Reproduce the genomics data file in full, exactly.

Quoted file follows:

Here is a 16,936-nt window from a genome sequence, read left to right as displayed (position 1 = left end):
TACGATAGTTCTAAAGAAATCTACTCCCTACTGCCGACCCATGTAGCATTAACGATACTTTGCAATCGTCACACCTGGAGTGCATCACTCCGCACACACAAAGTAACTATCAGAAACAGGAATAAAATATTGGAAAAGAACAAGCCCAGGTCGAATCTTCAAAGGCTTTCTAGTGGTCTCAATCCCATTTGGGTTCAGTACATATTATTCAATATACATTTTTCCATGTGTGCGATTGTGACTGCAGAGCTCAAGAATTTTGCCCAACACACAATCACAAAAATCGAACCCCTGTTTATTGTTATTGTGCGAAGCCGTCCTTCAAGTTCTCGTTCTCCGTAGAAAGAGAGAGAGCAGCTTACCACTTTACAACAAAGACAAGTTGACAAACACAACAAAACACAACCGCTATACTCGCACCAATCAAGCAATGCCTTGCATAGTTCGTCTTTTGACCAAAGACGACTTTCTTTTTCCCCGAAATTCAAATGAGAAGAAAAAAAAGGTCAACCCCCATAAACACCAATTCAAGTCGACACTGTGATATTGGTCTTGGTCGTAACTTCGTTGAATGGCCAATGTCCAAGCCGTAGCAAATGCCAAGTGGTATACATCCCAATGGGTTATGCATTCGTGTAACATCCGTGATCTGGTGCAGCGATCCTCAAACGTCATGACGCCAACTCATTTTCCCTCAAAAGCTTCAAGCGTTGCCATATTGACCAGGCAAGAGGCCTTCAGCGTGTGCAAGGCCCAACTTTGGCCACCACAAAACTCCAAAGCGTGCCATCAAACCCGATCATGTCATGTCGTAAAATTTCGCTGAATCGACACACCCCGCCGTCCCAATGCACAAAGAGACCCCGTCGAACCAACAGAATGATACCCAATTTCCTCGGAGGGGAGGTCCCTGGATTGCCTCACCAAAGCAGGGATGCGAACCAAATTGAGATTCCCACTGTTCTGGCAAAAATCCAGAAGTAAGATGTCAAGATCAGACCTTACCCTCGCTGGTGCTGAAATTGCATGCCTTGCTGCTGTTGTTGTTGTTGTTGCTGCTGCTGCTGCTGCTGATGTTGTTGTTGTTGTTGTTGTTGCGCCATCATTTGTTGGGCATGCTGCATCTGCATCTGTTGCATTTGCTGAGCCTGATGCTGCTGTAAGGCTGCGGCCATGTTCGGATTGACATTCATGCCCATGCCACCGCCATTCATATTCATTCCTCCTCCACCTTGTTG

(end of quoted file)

Here is a 16,936-nt window from a genome sequence, read left to right as displayed (position 1 = left end):
TACGATAGTTCTAAAGAAATCTACTCCCTACTGCCGACCCATGTAGCATTAACGATACTTTGCAATCGTCACACCTGGAGTGCATCACTCCGCACACACAAAGTAACTATCAGAAACAGGAATAAAATATTGGAAAAGAACAAGCCCAGGTCGAATCTTCAAAGGCTTTCTAGTGGTCTCAATCCCATTTGGGTTCAGTACATATTATTCAATATACATTTTTCCATGTGTGCGATTGTGACTGCAGAGCTCAAGAATTTTGCCCAACACACAATCACAAAAATCGAACCCCTGTTTATTGTTATTGTGCGAAGCCGTCCTTCAAGTTCTCGTTCTCCGTAGAAAGAGAGAGAGCAGCTTACCACTTTACAACAAAGACAAGTTGACAAACACAACAAAACACAACCGCTATACTCGCACCAATCAAGCAATGCCTTGCATAGTTCGTCTTTTGACCAAAGACGACTTTCTTTTTCCCCGAAATTCAAATGAGAAGAAAAAAAAGGTCAACCCCCATAAACACCAATTCAAGTCGACACTGTGATATTGGTCTTGGTCGTAACTTCGTTGAATGGCCAATGTCCAAGCCGTAGCAAATGCCAAGTGGTATACATCCCAATGGGTTATGCATTCGTGTAACATCCGTGATCTGGTGCAGCGATCCTCAAACGTCATGACGCCAACTCATTTTCCCTCAAAAGCTTCAAGCGTTGCCATATTGACCAGGCAAGAGGCCTTCAGCGTGTGCAAGGCCCAACTTTGGCCACCACAAAACTCCAAAGCGTGCCATCAAACCCGATCATGTCATGTCGTAAAATTTCGCTGAATCGACACACCCCGCCGTCCCAATGCACAAAGAGACCCCGTCGAACCAACAGAATGATACCCAATTTCCTCGGAGGGGAGGTCCCTGGATTGCCTCACCAAAGCAGGGATGCGAACCAAATTGAGATTCCCACTGTTCTGGCAAAAATCCAGAAGTAAGATGTCAAGATCAGACCTTACCCTCGCTGGTGCTGAAATTGCATGCCTTGCTGCTGTTGTTGTTGTTGTTGCTGCTGCTGCTGCTGCTGATGTTGTTGTTGTTGTTGTTGTTGCGCCATCATTTGTTGGGCATGCTGCATCTGCATCTGTTGCATTTGCTGAGCCTGATGCTGCTGTAAGGCTGCGGCCATGTTCGGATTGACATTCATGCCCATGCCACCGCCATTCATATTCATTCCTCCTCCACCTTGTTG